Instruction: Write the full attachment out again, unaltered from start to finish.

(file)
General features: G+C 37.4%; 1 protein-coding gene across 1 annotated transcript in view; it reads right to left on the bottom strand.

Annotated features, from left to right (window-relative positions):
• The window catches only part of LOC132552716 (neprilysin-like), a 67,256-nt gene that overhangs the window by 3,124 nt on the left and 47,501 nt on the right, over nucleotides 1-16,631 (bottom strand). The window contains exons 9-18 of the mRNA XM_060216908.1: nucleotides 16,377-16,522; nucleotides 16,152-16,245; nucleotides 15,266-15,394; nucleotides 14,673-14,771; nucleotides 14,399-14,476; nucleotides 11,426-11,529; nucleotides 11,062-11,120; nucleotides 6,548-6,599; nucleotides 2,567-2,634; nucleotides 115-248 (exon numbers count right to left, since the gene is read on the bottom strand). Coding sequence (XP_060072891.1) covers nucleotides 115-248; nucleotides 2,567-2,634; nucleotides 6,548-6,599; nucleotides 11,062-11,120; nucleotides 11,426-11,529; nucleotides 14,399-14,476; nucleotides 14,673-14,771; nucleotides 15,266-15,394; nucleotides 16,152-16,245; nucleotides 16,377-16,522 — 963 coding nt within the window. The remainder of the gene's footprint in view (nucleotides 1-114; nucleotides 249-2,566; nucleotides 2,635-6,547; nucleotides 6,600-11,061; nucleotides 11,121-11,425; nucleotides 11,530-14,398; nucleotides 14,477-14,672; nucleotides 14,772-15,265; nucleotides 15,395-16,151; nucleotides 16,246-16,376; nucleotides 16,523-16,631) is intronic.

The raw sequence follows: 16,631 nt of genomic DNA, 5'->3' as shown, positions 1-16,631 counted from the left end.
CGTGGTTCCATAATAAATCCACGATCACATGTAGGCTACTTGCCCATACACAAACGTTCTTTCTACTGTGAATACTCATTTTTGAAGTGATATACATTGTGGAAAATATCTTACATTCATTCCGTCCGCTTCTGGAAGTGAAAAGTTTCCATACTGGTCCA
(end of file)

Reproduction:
General features: G+C 37.4%; 1 protein-coding gene across 1 annotated transcript in view; it reads right to left on the bottom strand.

Annotated features, from left to right (window-relative positions):
• The window catches only part of LOC132552716 (neprilysin-like), a 67,256-nt gene that overhangs the window by 3,124 nt on the left and 47,501 nt on the right, over nucleotides 1-16,631 (bottom strand). The window contains exons 9-18 of the mRNA XM_060216908.1: nucleotides 16,377-16,522; nucleotides 16,152-16,245; nucleotides 15,266-15,394; nucleotides 14,673-14,771; nucleotides 14,399-14,476; nucleotides 11,426-11,529; nucleotides 11,062-11,120; nucleotides 6,548-6,599; nucleotides 2,567-2,634; nucleotides 115-248 (exon numbers count right to left, since the gene is read on the bottom strand). Coding sequence (XP_060072891.1) covers nucleotides 115-248; nucleotides 2,567-2,634; nucleotides 6,548-6,599; nucleotides 11,062-11,120; nucleotides 11,426-11,529; nucleotides 14,399-14,476; nucleotides 14,673-14,771; nucleotides 15,266-15,394; nucleotides 16,152-16,245; nucleotides 16,377-16,522 — 963 coding nt within the window. The remainder of the gene's footprint in view (nucleotides 1-114; nucleotides 249-2,566; nucleotides 2,635-6,547; nucleotides 6,600-11,061; nucleotides 11,121-11,425; nucleotides 11,530-14,398; nucleotides 14,477-14,672; nucleotides 14,772-15,265; nucleotides 15,395-16,151; nucleotides 16,246-16,376; nucleotides 16,523-16,631) is intronic.

The raw sequence follows: 16,631 nt of genomic DNA, 5'->3' as shown, positions 1-16,631 counted from the left end.
CGTGGTTCCATAATAAATCCACGATCACATGTAGGCTACTTGCCCATACACAAACGTTCTTTCTACTGTGAATACTCATTTTTGAAGTGATATACATTGTGGAAAATATCTTACATTCATTCCGTCCGCTTCTGGAAGTGAAAAGTTTCCATACTGGTCCA